Though Colorado Avalanche defenseman Cale Makar said he understands the NHL’s decision to ban the usage of Pride tape, he also believes the league’s choice has put players in a “tough” position.
“When one individual kind of goes astray, it kind of looks bad on the whole community,” he told The Athletic’s Peter Baugh. “For us – 99% of the guys in the league – it’s all about growing the game and making sure it’s inclusive for every single guy. … (The NHL is) trying to take out that individual thinking and helping the league in terms of not putting any solo guy in that spot.
“At the same time, we live in a world where it needs to be inclusive for everybody. … As an individual, with my point of view, I’m here to make the game as inclusive as possible.”
Some players refused to wear their teams’ Pride-themed warmup jerseys last season. The NHL then announced in June that athletes would no longer be allowed to wear specialty jerseys during warmups on theme nights, which also include Hockey Fights Cancer and military appreciation celebrations. The league then sent a memo to all 32 teams in October prohibiting Pride tape on sticks.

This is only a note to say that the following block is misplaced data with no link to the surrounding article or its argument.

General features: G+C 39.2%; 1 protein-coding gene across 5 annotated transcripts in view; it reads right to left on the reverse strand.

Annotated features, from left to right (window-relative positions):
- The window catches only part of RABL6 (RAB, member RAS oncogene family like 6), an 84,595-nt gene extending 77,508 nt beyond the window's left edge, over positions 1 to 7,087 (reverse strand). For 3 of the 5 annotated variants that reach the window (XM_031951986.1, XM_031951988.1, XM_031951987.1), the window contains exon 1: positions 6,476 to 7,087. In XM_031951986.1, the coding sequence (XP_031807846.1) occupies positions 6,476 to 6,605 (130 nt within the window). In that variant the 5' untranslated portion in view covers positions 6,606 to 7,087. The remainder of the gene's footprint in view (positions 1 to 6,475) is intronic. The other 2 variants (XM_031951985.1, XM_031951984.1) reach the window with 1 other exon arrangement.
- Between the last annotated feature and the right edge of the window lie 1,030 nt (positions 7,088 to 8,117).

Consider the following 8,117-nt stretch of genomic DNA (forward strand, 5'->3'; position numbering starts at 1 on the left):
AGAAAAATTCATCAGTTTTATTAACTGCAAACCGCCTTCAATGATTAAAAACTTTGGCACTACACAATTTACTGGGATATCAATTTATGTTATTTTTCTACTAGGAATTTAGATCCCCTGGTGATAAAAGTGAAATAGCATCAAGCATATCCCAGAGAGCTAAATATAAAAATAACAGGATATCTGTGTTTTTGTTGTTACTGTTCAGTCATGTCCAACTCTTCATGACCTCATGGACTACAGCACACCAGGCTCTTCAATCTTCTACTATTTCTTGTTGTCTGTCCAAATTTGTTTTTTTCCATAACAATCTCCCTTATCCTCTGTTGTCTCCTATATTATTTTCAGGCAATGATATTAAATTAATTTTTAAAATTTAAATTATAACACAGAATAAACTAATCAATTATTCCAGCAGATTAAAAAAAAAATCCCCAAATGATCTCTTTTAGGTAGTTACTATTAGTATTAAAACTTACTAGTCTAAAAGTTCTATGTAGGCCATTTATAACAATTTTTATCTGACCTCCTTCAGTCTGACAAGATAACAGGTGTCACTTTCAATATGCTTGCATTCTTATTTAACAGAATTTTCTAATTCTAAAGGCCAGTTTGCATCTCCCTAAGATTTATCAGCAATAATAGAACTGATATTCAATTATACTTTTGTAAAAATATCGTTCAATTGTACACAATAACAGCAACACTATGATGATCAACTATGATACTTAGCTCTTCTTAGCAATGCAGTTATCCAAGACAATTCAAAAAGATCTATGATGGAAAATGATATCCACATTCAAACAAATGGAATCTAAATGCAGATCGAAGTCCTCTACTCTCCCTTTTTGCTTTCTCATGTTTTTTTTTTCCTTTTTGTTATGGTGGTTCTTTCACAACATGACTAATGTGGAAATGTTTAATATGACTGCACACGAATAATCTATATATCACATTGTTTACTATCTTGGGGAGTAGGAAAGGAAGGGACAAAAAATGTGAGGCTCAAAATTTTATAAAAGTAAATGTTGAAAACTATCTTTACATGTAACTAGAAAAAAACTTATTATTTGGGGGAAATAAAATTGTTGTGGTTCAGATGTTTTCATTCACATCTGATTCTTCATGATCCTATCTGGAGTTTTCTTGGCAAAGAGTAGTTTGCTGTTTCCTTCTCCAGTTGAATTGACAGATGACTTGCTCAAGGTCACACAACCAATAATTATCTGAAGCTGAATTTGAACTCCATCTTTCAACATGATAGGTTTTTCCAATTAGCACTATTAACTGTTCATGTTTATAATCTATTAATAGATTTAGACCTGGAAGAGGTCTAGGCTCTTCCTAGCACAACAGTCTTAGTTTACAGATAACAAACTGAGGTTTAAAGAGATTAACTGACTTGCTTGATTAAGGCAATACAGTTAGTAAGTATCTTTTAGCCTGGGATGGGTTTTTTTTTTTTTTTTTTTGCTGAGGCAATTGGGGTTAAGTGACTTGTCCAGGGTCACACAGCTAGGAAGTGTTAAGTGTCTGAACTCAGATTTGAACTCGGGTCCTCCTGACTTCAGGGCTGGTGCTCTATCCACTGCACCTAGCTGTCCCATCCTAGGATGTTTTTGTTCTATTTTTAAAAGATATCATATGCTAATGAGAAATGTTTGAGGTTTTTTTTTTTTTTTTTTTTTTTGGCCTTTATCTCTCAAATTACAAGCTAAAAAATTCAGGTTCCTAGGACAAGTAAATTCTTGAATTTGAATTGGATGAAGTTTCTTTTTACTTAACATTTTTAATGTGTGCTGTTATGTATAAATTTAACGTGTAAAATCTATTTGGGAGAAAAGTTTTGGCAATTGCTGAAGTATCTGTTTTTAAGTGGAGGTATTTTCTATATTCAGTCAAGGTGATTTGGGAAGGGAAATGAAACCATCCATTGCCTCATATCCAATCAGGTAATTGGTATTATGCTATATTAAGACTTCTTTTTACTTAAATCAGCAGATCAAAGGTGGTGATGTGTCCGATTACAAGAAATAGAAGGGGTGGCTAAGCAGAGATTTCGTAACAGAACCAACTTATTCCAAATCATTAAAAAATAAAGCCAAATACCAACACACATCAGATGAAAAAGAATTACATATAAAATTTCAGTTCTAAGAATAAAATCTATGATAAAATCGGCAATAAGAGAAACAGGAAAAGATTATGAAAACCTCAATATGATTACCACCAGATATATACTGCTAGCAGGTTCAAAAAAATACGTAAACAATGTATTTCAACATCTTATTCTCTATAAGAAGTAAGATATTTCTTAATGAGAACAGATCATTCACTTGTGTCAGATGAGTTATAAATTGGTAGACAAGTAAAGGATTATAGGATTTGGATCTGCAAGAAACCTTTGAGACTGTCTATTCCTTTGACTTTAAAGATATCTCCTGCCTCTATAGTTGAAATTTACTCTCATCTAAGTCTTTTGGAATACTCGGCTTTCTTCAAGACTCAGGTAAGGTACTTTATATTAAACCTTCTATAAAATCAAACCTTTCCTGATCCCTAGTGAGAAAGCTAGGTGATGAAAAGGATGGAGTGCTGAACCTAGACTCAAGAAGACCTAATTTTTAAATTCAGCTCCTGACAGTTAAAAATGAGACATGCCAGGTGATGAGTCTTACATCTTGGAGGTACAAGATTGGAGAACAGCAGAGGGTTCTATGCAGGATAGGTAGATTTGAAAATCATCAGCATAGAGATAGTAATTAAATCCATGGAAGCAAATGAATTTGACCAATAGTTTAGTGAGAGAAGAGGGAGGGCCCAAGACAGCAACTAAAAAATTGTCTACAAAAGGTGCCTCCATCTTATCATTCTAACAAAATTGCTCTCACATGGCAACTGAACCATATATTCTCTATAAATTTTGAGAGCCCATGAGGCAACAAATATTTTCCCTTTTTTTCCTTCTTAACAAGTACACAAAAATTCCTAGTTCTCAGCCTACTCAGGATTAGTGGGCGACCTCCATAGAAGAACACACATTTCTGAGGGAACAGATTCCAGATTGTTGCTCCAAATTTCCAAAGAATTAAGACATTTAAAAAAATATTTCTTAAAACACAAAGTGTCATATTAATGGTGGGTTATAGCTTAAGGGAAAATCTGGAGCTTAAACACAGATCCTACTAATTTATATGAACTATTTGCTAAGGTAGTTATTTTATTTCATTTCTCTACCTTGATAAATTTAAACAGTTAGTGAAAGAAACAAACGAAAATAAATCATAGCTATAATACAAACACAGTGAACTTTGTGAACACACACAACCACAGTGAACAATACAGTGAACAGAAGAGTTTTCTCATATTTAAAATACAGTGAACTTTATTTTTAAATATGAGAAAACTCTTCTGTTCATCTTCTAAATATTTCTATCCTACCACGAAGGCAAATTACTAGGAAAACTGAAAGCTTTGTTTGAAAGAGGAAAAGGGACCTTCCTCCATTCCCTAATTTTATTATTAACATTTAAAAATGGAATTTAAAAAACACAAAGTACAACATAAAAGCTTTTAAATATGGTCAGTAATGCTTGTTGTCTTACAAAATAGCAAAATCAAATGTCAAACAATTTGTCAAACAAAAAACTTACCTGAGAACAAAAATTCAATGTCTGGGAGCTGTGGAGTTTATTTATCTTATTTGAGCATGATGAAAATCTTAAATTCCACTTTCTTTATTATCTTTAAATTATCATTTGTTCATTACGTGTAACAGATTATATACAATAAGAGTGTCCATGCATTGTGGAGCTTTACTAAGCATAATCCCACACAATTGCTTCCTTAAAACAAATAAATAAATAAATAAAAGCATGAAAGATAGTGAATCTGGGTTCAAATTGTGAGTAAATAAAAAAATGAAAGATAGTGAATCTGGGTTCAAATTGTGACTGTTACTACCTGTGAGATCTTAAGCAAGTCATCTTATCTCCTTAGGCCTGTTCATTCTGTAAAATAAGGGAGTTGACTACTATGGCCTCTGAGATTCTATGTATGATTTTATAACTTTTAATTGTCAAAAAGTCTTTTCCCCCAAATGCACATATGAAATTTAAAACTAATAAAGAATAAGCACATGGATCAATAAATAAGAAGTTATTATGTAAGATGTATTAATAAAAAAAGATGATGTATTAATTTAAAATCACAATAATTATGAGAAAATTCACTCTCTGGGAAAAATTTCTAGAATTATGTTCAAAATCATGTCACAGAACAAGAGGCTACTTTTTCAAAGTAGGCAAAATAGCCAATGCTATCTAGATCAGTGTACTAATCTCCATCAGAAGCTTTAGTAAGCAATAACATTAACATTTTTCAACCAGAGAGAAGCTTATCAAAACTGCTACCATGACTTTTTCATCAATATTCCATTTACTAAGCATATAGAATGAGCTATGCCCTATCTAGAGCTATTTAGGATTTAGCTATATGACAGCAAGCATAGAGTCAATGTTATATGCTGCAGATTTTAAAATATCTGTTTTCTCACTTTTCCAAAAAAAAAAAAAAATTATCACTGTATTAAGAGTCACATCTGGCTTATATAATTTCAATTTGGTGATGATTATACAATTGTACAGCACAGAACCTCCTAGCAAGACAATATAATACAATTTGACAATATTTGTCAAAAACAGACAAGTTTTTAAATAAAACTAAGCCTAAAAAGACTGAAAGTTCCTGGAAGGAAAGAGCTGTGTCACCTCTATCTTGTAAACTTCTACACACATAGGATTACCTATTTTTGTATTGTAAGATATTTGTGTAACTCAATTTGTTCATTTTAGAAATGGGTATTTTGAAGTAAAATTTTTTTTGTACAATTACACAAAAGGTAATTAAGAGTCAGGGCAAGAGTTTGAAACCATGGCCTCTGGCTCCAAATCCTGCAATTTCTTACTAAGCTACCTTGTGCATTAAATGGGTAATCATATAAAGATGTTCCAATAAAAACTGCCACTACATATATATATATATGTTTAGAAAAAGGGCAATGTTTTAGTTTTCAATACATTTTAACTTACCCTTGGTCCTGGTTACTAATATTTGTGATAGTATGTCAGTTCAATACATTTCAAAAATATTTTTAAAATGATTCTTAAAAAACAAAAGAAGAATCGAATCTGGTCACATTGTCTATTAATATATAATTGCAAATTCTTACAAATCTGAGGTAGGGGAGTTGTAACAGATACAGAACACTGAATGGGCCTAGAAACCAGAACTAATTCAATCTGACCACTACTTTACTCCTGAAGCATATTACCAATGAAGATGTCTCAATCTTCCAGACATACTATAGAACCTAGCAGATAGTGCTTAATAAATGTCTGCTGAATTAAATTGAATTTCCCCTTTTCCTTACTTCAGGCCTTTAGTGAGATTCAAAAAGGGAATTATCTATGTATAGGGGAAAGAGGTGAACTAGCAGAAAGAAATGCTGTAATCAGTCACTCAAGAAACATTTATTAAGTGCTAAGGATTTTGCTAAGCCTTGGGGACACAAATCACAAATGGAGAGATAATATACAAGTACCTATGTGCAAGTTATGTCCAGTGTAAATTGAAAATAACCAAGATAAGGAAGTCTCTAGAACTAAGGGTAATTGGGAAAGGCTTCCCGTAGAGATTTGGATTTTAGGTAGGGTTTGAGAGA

“The tough part in media is now those guys’ choices reflect everything on the league,” Makar said. “That’s kind of the hard point. … To have those guys do that, it’s a little bit of a cheap shot for everybody else, knowing that people are like, ‘We’re taking a step back.’ In my mind, I think we just keep moving forward.
“There are a lot more things we could be doing, but it’s unfortunate that stuff is still where it’s at. You see one guy take his perspective out of line, and everybody gets associated with that. It’s unfortunate, but at the same time, I think a lot of heads in the league are in the right spot where we want to grow the game for good reasons.”
Arizona Coyotes defenseman Travis Dermott was the first known player to defy the NHL’s Pride tape ban. Dermott explained his decision Monday, saying that the movement needs “supporters” to help everyone in hockey feel included.